Suppose a brother or sister is without clothes and without daily food. If any of you say to them, âGo in peace; keep warm and well fed âbut does nothing for their physical needs, what good is it? Likewise, faith by itself, if not accompanied by action, is dead. â-Jacques 2: 16-17
In today’s world, all you need to do is turn on the TV for a few moments or browse our online news source, and we are bombarded with images of violence, hunger, homelessness and natural disasters. . Closer to home, we face a more slow-motion emergency, where our own neighbors experience homelessness, food insecurity, domestic violence and active addiction, sometimes around the corner and sometimes behind closed doors in down the street.
In a training session on community health, someone once said “the only thing that separates a person ‘in crisis’ from someone who ‘struggles’ is someone who only ‘struggles’ with people for support, and whoever is in crisis has no safety net. . “
I am fortunate to have a loving family, an education that provides employment opportunities, and a church that strives to provide for every member of our faith community.
As a transplant in this rural community, I am encouraged by the outpouring of love and support on social media sites like the Smalltown Strong Facebook page, where people can promote small businesses, rally with families with a sick relative in hospital, or raise money for local charities. But the reverse is also often true: in a rural community, there are few formal resources for people in crisis. If you are homeless, hungry, sick or unemployed and have no one to support you, you are in real trouble.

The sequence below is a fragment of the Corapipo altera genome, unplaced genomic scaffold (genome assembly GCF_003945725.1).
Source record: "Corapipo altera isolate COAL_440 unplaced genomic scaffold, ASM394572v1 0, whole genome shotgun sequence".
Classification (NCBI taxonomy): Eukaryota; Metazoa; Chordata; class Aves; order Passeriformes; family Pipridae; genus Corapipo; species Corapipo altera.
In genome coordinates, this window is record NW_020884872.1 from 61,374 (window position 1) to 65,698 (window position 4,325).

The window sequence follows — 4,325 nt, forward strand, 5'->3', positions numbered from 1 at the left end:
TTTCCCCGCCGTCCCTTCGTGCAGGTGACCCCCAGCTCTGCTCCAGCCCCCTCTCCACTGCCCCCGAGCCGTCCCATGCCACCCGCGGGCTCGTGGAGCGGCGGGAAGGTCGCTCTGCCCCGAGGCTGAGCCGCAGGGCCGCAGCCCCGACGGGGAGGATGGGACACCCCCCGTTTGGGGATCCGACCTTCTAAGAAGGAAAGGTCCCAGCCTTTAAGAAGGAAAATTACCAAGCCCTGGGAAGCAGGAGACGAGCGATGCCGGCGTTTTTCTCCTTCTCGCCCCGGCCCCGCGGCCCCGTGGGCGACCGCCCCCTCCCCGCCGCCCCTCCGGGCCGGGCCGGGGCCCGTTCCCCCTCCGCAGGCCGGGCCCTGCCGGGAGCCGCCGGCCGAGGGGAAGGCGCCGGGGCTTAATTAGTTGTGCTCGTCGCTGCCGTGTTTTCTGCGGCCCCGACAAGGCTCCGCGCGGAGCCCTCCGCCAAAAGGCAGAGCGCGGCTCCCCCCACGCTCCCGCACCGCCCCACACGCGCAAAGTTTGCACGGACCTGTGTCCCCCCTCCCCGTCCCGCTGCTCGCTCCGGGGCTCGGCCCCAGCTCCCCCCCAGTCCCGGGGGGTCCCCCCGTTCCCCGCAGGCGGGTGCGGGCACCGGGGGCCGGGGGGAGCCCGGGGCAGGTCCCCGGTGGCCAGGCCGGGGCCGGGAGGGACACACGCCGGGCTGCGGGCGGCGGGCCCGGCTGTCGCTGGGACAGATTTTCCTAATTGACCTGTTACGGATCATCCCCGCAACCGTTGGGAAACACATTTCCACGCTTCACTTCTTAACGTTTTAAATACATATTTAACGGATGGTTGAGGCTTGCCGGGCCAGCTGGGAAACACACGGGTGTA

If someone in difficulty does not fit the model of a sympathetic and âdeservingâ neighbor, does he need it less? Are children more deserving of homelessness because their parent is unable or unwilling to take a job? What if a woman’s untreated mental illness hinders her ability to make positive life choices? Should we stop supporting the recovery process of a man struggling with addiction because he has relapsed? We all want a âsuccess storyâ; we want to see people who have been through their struggles to the other side â happy, healthy and safe. But are we ready to support them in their crisis? More specifically: are we ready to help them with our actions, our time, our talent and our treasure? As James so clearly wrote in the Bible,
âFaith without works is dead. He spoke of faith in God, but likewise, faith in our community died without our actions and investment.
If we want our community to thrive, we must ask ourselves: what am I doing to help my neighbors? Without action, faith is dead. Without commitment, our city and our neighbors will suffer.